I was just sitting down to lunch when the call came: “Snake!”
In the juvenile fantasy in my head where I have my own TV show, this is how each episode would start. I swear, it’s my call to action. My “Your mission, should you choose to accept it…” Here I am, settling down to my rice and beans when an old lady comes running up yelling about snakes. Then I grab my hat and the theme song kicks in.
Yesterday’s episode began as a rerun, with the same poor old long-suffering lady who runs housekeeping on the volunteer dormitory, which has since been turned into onsite staff housing since the shutdown. She’s usually the one to bring me the news, partly because she never stops working but mostly because she is deathly afraid of snakes. Either way, I’m always happy to help, and this time she led me to the outer balcony of the third floor. Up, in the rafters of the awning, was a good sized tree boa.
Now, our building—like many in Costa Rica—has a vaulted roof of corrugated metal. It helps with air flow. However, since the material is corrugated, it doesn’t sit completely flush with the tops of the walls. There are little gaps, gaps just the right size for snakes. Snakes that tend to climb to high places and look for small spaces to sleep in. I’m surprised this doesn’t happen more often. In fact, it was almost exactly a year ago when a parrot snake dropped from the ceiling right onto a ceiling fan, whirled around several times, and was then flung across the room. Oh, and the room was full of volunteers. I was summoned by the screaming.
Anyway, since that time we put up a thin sheet of insulation beneath the corrugated metal, which keeps the animals out of the room but provides even better housing. This snake, as you can see from the photo, was just peeking his head and most of his body outside, probably waiting for the sun to go down to go hunting for small rodents and sleeping birds. Or waiting to ambush bats. Neither of which was relevant to the lady, who refused to sleep beneath a roof infested with snakes.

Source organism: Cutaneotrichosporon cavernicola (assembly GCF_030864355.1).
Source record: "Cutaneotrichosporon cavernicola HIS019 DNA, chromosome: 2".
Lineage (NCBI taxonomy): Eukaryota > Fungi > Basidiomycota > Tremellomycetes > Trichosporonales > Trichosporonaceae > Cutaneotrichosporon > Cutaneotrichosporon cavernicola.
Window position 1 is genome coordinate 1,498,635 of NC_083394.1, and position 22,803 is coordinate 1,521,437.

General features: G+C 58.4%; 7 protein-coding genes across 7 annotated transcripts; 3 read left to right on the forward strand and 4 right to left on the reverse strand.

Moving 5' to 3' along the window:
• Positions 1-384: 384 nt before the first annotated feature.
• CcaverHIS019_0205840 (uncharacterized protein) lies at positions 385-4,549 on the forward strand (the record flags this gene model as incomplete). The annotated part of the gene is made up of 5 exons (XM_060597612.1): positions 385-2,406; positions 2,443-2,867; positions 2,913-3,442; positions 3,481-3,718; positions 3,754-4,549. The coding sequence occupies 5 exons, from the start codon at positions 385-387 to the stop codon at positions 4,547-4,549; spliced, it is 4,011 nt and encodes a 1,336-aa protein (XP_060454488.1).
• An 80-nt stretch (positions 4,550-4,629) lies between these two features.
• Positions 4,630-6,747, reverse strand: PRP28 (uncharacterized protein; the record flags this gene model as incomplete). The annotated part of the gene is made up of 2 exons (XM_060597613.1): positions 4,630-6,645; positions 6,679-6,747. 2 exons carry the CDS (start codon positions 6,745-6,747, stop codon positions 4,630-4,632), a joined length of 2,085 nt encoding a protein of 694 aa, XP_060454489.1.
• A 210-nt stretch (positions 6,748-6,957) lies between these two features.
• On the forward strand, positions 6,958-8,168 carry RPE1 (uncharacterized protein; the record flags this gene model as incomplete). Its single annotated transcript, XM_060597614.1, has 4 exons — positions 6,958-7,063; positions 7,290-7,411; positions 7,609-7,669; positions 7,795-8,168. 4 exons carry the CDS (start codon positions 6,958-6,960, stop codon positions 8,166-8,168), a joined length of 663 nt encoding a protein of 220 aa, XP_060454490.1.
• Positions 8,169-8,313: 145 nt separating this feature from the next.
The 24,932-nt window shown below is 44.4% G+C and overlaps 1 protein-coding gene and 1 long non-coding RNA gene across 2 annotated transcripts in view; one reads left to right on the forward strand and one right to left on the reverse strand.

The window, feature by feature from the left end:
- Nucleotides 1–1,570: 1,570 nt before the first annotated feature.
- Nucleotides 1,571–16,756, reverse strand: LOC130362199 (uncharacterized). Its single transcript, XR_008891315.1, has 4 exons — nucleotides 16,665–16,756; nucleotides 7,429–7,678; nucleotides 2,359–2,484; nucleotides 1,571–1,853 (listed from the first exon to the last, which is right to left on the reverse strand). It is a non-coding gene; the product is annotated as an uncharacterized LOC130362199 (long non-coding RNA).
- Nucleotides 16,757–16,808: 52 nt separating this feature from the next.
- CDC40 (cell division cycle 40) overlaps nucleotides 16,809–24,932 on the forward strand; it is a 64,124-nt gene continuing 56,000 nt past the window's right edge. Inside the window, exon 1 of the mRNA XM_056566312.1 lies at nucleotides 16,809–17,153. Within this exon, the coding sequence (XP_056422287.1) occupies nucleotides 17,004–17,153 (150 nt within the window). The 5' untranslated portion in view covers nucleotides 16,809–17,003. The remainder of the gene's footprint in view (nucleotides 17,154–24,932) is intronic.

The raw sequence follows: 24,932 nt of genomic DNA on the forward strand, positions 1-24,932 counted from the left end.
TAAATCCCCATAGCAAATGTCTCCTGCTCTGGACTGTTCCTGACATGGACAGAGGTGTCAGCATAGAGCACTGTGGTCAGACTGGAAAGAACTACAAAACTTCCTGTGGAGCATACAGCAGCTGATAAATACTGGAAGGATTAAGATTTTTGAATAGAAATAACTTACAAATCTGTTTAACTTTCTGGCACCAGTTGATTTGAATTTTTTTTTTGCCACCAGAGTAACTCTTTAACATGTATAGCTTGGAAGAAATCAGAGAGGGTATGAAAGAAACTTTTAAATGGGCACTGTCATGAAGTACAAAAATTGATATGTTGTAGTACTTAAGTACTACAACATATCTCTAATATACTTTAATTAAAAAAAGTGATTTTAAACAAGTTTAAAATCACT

But the location was complicated. The balcony didn’t go around that side of the building. There was nowhere for me to stand, and no way to grab the snake with any leverage. I could try to monkey-bar from the balcony over to the snake, but then how to grab the snake and climb back with only two hands? Grabbing it with a hook at this distance could injure it, and any way I had already packed my capture kit.
I eventually worked out my strategy: I would tie myself to the balcony with a short length of rope, vault over the rail, then wall-run up to the snake, parkour-style. At the height of my run, I would grab the snake with both hands and then just drop. After stuffing the snake into my shirt, I could then climb the rope back with both hands. Sure, it would be a little risky, but the physics checked out I had done worse.
I already had my belt off and was wrapping it into a makeshift harness when I was struck by something that rarely comes to me: Common sense.
What the fuck was I doing?
I had four days to go until I left Costa Rica. Four. Everything was in place. I was packed and ready to get on a plane. All I had to do was survive until then. The last thing I wanted to do was risk an injury that would take me to the hospital right before an international flight. Also, y’know, death.
Forget TV shows—I’ve seen this movie! The one with veteran cop who gets shot “three days before retirement.” Or the one with the cocky daredevil who gets his comeuppance in the worst way, at the worst time. There’s playing the odds, and then there’s tempting fate. If I had had no travel plans, or fewer commitments, or better health insurance…but no.
So I gritted my teeth and swallowed my pride and did the thing I dread: told everyone I couldn’t do it. Tried and failed to catch the snake with a long stick and watched as it retreated further into the roof. Had to endure the scorn and disappointment of a old lady who will be bunking with her daughter’s family for a few nights. That upper floor is going to be unoccupied for some time.
But at least I’m alive. My survival instinct outweighed my pride. And I can still go home.